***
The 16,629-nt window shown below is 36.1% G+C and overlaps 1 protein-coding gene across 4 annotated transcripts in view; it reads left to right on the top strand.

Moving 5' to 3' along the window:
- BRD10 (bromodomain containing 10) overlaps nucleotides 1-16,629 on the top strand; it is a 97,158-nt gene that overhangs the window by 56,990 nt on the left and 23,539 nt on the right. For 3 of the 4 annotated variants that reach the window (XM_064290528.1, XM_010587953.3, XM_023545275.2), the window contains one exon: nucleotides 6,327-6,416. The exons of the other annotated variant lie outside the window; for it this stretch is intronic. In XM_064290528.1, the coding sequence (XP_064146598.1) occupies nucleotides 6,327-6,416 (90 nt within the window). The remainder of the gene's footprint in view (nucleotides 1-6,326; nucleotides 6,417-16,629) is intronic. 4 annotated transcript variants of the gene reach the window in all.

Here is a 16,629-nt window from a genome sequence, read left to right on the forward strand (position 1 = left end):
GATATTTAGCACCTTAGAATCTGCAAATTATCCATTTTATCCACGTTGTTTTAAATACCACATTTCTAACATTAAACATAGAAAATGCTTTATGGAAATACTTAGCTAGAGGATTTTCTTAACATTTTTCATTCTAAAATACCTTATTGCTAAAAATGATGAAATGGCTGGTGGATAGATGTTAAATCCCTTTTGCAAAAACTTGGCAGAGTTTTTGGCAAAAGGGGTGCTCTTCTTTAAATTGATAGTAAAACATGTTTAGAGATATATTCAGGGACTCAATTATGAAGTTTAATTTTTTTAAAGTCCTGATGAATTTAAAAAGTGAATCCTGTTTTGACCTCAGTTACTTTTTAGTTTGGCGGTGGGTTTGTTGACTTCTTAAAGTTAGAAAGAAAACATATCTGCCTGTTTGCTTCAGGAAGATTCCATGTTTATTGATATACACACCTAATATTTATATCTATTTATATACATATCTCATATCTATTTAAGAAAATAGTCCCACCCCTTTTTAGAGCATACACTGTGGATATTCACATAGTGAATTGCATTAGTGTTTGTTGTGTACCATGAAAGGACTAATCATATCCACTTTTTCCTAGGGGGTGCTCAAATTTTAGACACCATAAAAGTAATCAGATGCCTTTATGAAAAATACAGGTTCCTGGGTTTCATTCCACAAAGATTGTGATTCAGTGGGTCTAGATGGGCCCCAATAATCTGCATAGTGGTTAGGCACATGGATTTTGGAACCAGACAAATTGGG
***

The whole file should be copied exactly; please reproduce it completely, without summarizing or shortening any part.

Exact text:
The 16,629-nt window shown below is 36.1% G+C and overlaps 1 protein-coding gene across 4 annotated transcripts in view; it reads left to right on the top strand.

Moving 5' to 3' along the window:
- BRD10 (bromodomain containing 10) overlaps nucleotides 1-16,629 on the top strand; it is a 97,158-nt gene that overhangs the window by 56,990 nt on the left and 23,539 nt on the right. For 3 of the 4 annotated variants that reach the window (XM_064290528.1, XM_010587953.3, XM_023545275.2), the window contains one exon: nucleotides 6,327-6,416. The exons of the other annotated variant lie outside the window; for it this stretch is intronic. In XM_064290528.1, the coding sequence (XP_064146598.1) occupies nucleotides 6,327-6,416 (90 nt within the window). The remainder of the gene's footprint in view (nucleotides 1-6,326; nucleotides 6,417-16,629) is intronic. 4 annotated transcript variants of the gene reach the window in all.

Here is a 16,629-nt window from a genome sequence, read left to right on the forward strand (position 1 = left end):
GATATTTAGCACCTTAGAATCTGCAAATTATCCATTTTATCCACGTTGTTTTAAATACCACATTTCTAACATTAAACATAGAAAATGCTTTATGGAAATACTTAGCTAGAGGATTTTCTTAACATTTTTCATTCTAAAATACCTTATTGCTAAAAATGATGAAATGGCTGGTGGATAGATGTTAAATCCCTTTTGCAAAAACTTGGCAGAGTTTTTGGCAAAAGGGGTGCTCTTCTTTAAATTGATAGTAAAACATGTTTAGAGATATATTCAGGGACTCAATTATGAAGTTTAATTTTTTTAAAGTCCTGATGAATTTAAAAAGTGAATCCTGTTTTGACCTCAGTTACTTTTTAGTTTGGCGGTGGGTTTGTTGACTTCTTAAAGTTAGAAAGAAAACATATCTGCCTGTTTGCTTCAGGAAGATTCCATGTTTATTGATATACACACCTAATATTTATATCTATTTATATACATATCTCATATCTATTTAAGAAAATAGTCCCACCCCTTTTTAGAGCATACACTGTGGATATTCACATAGTGAATTGCATTAGTGTTTGTTGTGTACCATGAAAGGACTAATCATATCCACTTTTTCCTAGGGGGTGCTCAAATTTTAGACACCATAAAAGTAATCAGATGCCTTTATGAAAAATACAGGTTCCTGGGTTTCATTCCACAAAGATTGTGATTCAGTGGGTCTAGATGGGCCCCAATAATCTGCATAGTGGTTAGGCACATGGATTTTGGAACCAGACAAATTGGG